Pete Doughtie, publisher of The Rutherford Reader, talks with Bart Walker during an Aug. 1, 2013, interview at the studio of WGNS Radio in Murfreesboro, Tenn. Doughtie spoke with Walker about the lawsuit prior to the ruling. (Photo courtesy of WGNS Radio)
NASHVILLE -- A federal judge has denied an injunction request to force Rutherford County to include The Rutherford Reader on its list of newspapers that are authorized to publish public notices.
In a decision announced Monday, Judge Todd J. Campbell ruled Pete Doughtie, the publisher of The Reader, has little chance of winning a lawsuit over his right to publish public notices, as well as other legal announcements.
“The court finds that (Doughtie) has failed to show the need for this extraordinary relief,” Campbell said, adding that he believes “there is significant doubt” as to whether Doughtie will prevail in the lawsuit.
Noting Doughtie bears the burden of proving his constitutional rights have been violated, Campbell said it would be unfair to make Rutherford County officials deviate away from the status quo – a move that could cause unintended consequences in the future.
“If the court were to grant this preliminary injunction request … and then later dissolve the injunction and enter a judgment in favor of (Rutherford County), any such notices in (The Reader) could be defective, causing possible havoc within the state court systems,” he said.
Therefore, Campbell said, the U.S. District Court of Middle Tennessee should not intervene and issue an injunction against Rutherford County before the lawsuit even goes to trial in federal court.
The memorandum is a legal setback for Doughtie, who filed the lawsuit in March following several failed attempts to gain access to legal notices.
In addition to trying to be added to the approved publication list, Doughtie is also seeking an unspecified amount of damages from Rutherford County, which he contends should pay all of the court costs and attorney fees if he wins the case.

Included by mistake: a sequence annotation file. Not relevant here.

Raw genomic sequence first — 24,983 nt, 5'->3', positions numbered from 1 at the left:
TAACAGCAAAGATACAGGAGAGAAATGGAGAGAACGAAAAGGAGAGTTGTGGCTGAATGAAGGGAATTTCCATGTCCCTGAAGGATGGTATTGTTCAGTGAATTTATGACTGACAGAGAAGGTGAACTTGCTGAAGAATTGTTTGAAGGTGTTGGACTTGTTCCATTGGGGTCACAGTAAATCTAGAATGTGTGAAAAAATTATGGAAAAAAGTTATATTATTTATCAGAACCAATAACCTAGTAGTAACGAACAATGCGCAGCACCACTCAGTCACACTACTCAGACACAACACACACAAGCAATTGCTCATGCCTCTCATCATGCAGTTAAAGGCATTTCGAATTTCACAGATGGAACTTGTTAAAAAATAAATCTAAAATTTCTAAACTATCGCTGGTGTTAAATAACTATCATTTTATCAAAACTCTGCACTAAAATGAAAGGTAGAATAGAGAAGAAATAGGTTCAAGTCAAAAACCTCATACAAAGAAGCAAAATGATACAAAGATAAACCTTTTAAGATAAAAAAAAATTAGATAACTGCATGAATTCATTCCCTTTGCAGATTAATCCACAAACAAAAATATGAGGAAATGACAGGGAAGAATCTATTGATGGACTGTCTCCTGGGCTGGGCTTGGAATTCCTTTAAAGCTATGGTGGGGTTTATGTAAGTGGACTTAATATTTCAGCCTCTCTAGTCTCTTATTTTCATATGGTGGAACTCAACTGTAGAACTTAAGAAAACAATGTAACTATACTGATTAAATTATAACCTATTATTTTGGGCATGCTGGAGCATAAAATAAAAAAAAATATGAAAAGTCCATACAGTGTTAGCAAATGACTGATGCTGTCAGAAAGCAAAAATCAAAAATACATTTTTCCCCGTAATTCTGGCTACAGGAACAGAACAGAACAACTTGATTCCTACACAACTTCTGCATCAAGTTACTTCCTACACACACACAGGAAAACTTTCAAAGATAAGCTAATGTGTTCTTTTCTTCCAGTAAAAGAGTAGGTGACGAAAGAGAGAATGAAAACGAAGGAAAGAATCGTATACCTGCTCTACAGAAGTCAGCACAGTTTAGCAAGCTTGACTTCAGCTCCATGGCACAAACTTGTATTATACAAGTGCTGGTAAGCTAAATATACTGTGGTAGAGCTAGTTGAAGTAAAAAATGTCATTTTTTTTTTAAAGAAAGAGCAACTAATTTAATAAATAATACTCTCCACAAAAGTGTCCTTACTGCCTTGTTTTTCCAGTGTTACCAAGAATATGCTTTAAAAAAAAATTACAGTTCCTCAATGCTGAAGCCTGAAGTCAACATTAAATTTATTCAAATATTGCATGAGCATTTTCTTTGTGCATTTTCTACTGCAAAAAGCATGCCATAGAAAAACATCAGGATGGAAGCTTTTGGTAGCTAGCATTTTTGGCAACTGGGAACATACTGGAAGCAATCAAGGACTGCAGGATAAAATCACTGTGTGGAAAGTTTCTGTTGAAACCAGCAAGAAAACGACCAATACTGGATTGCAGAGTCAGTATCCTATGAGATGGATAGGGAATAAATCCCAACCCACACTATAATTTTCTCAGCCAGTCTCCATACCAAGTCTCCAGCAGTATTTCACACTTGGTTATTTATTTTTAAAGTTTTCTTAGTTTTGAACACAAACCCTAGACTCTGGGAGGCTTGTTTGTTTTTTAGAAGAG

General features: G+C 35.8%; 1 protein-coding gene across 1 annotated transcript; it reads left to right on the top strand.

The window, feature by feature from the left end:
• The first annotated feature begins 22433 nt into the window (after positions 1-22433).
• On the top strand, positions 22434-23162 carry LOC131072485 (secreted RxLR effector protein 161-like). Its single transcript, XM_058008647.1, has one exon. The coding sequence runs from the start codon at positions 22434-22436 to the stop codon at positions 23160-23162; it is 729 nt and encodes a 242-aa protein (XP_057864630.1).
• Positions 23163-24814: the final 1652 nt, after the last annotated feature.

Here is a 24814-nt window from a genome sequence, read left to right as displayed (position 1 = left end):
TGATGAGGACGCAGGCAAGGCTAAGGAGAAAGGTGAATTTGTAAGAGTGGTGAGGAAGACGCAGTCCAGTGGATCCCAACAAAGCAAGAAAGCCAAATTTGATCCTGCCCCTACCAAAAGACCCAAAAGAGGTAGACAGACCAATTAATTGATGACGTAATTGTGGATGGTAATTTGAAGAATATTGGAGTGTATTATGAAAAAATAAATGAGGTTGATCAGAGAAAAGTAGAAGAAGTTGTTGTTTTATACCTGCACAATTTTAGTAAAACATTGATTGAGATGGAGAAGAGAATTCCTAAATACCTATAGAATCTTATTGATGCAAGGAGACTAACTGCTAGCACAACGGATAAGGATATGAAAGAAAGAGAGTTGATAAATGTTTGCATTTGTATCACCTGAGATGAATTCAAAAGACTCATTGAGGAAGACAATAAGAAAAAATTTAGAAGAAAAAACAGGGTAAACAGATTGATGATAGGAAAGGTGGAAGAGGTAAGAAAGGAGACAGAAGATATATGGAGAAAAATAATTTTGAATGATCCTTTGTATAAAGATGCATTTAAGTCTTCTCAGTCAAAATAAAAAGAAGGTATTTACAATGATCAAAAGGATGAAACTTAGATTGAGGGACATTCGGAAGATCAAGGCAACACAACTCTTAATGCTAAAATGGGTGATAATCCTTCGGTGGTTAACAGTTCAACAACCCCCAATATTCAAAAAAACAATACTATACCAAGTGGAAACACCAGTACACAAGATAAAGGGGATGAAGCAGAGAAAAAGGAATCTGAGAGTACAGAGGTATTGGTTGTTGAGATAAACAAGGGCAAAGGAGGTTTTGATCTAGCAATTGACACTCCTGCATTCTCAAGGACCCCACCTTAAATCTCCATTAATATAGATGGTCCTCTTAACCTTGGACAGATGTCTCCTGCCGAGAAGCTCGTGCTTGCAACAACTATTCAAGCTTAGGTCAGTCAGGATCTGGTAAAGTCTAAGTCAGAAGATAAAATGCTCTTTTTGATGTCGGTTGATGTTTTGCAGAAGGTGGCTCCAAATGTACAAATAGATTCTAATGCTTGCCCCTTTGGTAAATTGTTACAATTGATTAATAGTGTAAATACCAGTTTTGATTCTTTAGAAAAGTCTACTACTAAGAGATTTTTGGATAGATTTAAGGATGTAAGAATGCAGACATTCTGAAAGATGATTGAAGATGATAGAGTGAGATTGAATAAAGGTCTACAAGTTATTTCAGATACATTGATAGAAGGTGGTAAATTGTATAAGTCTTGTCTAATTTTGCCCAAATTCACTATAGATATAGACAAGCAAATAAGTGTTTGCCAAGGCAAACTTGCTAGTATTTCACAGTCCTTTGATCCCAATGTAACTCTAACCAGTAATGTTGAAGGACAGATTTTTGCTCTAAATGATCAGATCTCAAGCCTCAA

According to the lawsuit, Doughtie insists his constitutional rights of due process and equal protection under the law have been violated because Rutherford County public notices are published in The Murfreesboro Post and The Daily News Journal, while The Reader has been denied the chance to do so.
His claims come in response to the fact that the Tennessee Attorney General’s Office issued two separate opinions stating The Reader is not a newspaper of general circulation, only to announce in December 2009 it would no longer act as an authority on the matter.
Since then, Doughtie said he has been unable to obtain a third opinion that very well could be issued in his favor, according to the lawsuit.
“Doughtie, through The Reader, has made several attempts to become listed by the Rutherford County Probate Court and the 16th Judicial District Court as a publication eligible to run public notices,” said attorney Barry Tidwell, who is representing Doughtie in the case.
“The reason given for the denial has always been the attorney general opinions regarding its eligibility, which were written in 2007 and 2009,” Tidwell said in the lawsuit, “… but he has made efforts to comply with the attorney general opinions issued against it, even though Doughtie maintains these opinions were in error.”
In light of the situation, Tidwell is arguing Doughtie has been wronged because “there are no available state remedies” to address the situation.
In response to the allegations, Rutherford County attorneys have countered The Reader, which has been widely criticized for its controversial rhetoric concerning the Muslim community and construction of the Islamic Center of Murfreesboro, is not a legitimate newspaper.
Some critics have described The Reader as a form of "hate speech" and successfully pressured businesses to remove it from local stores, all while Doughtie has continued to express strong support for Murfreesboro mosque opponents who are in the midst of their own battle against Rutherford County over public notice issues.
“(Doughtie) appears to rely on his assertion that he believes (The Reader) satisfies certain criteria to be considered a newspaper of general circulation under Tennessee law,” said attorney Jim Cope, one of the attorneys who represents Rutherford County.
“However, there are two Tennessee attorney general opinions, which clearly state The Reader is not a newspaper of general circulation and is not qualified to publish legal notices,” Cope said in court documents filed in June.
Throughout much of the scathing response that calls for dismissing the case altogether, Cope points out the attorney general has never issued an opinion stating The Post and DNJ are ineligible to publish legal notices – a fact that distinguishes both newspapers from The Reader.
“Therefore,” Cope said, “a rational basis exists for treating The Reader differently.”